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Judge strikes down Arizona ban on gay marriage, licenses to be issued immediately

PHOENIX — The final obstacle standing in the way of equal marriage rights for Arizonans fell on Friday, as a federal judge ruled Arizona’s laws preventing same-sex marriage were unconstitutional.

A few hours later, Arizona Attorney General Tom Horne said he would order clerks to begin issuing marriage certificates to couples.

The decision follows days of suspense, after U.S. District Judge John Sedwick previously issued an order for the two parties in the lawsuits challenging Arizona’s law to file briefs arguing why or why not the earlier decision of the 9th Circuit is or is not applicable to Arizona.

“A stay of this decision to allow defendants to appeal is not warranted. It is
clear that an appeal to the 9th Circuit would not succeed. It is also clear …
that the High Court will turn a deaf ear on any request for relief from the 9th
Circuit’s decision,” Sedwick said.

Sedwick, who was nominated to the federal bench in 1992 by President George
H.W. Bush, ordered the state to “permanently cease” its ban on gay marriage
and declined to stay his order.

Phoenix Mayor Greg Stanton called the day “historic” for the state and later tweeted:

In a press release, Gov. Jan Brewer said she was disappointed an unelected judge has the power to strike down state laws.

“Simply put, courts should not be in the business of making and changing laws based on their personal agendas,” the release said. “It is not the role of the judiciary to determine that same-sex marriages should be allowed. Historically and traditionally, that power belongs to the states, and to the people. If society wants to recognize same-sex marriage or civil unions, that decision should be made through our elected representatives or at the ballot — not the courts.”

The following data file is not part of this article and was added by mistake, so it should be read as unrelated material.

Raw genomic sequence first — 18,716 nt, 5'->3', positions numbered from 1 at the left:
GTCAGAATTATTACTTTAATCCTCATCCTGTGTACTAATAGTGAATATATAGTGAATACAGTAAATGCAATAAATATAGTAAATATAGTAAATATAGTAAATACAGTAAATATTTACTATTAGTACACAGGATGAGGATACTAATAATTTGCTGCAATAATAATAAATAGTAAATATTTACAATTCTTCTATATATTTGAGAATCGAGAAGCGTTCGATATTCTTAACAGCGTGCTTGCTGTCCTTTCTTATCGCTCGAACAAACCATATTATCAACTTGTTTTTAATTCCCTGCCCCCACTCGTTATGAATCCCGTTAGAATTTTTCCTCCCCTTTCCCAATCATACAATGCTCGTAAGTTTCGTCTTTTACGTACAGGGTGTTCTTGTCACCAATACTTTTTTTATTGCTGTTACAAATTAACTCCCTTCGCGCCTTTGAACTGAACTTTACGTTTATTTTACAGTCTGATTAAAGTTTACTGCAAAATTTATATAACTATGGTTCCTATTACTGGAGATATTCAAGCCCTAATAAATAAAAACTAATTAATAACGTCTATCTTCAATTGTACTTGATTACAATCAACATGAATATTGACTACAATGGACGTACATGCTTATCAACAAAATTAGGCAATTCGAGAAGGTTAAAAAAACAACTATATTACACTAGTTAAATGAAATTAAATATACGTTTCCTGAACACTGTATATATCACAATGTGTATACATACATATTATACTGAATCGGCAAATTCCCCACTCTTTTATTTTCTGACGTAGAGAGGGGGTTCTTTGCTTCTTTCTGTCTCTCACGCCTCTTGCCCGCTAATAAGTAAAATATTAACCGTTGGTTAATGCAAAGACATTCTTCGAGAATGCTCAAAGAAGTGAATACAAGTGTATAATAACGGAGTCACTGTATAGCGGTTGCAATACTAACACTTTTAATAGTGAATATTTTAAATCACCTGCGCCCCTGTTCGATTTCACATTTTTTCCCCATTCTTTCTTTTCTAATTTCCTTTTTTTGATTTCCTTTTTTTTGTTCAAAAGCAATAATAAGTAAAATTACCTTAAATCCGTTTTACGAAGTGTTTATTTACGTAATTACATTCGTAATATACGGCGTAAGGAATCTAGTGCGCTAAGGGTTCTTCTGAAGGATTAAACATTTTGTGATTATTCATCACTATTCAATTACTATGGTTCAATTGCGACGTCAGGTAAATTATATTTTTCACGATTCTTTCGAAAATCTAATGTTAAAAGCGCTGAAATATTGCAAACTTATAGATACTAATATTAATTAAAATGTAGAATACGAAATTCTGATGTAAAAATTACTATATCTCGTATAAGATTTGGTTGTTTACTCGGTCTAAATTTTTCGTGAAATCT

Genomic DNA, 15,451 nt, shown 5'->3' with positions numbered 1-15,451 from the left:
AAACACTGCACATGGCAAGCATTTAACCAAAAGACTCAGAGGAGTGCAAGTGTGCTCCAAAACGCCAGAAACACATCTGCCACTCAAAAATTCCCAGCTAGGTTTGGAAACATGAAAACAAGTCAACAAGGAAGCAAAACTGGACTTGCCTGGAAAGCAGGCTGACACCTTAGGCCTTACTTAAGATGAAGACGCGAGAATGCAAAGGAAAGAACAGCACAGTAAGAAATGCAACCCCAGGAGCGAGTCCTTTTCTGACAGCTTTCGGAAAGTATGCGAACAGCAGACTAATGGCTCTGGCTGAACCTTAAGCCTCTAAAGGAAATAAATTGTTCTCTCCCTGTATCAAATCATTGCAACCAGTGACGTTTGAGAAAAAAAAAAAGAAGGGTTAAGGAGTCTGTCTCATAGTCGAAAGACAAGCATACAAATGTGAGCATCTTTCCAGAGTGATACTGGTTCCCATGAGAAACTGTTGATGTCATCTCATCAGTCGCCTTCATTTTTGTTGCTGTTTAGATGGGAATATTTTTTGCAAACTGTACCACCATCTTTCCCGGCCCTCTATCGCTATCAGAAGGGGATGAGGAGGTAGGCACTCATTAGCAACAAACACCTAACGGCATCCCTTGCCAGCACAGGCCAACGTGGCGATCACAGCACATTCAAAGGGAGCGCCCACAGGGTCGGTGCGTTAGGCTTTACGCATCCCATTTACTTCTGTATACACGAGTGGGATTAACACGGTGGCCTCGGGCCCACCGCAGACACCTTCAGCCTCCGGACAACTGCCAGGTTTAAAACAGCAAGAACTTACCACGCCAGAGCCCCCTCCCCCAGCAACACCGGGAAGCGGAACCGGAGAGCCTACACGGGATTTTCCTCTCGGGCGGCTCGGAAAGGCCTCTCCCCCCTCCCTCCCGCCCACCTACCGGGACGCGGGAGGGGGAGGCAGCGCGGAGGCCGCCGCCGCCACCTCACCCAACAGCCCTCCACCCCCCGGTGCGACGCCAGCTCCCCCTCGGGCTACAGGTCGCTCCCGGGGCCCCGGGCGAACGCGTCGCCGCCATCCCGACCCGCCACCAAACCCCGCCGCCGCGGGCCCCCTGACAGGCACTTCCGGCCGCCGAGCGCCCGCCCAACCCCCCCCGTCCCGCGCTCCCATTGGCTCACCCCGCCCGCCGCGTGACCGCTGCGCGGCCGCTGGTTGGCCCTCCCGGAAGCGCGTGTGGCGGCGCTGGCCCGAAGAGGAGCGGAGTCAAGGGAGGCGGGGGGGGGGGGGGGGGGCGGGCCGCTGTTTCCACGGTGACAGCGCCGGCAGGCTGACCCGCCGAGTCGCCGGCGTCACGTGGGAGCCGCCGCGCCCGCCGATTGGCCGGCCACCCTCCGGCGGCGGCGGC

Despite personally disagreeing with the ruling, Horne said appealing the case would be “an exercise in futility” because the chances of the 9th Circuit Court overturning its own ruling are “zero.”

“The only purpose of filing the appeal is wasting the taxpayers’ money,” he said in a press conference.

Horne had received thousands of petitions encouraging him to drop the state’s enforcement of the 1996 law. Voters approved a constitutional amendment outlawing gay marriage in 2008.

Couples began tying the knot less than one hour after Horne gave permission.

The Arizona decision came after the 9th Circuit Court of Appeals ruled on Oct.
7 that gay marriage prohibitions in Nevada and Idaho violated the
equal-protection rights of same-sex couples.

The mayor’s office in Phoenix said judges would be available to “marry all couples with licenses” at his office Friday afternoon.

Friday, the federal government announced it would recognize same-sex marriages in seven more states — Colorado, Indiana, Nevada, Oklahoma, Virginia, Wisconsin and Utah. Last week, the U.S. Supreme Court declined to hear appeals from several states
seeking to retain their bans on same-sex marriage.

The bans have been falling in conservative states for weeks.

The Associated Press contributed to this report.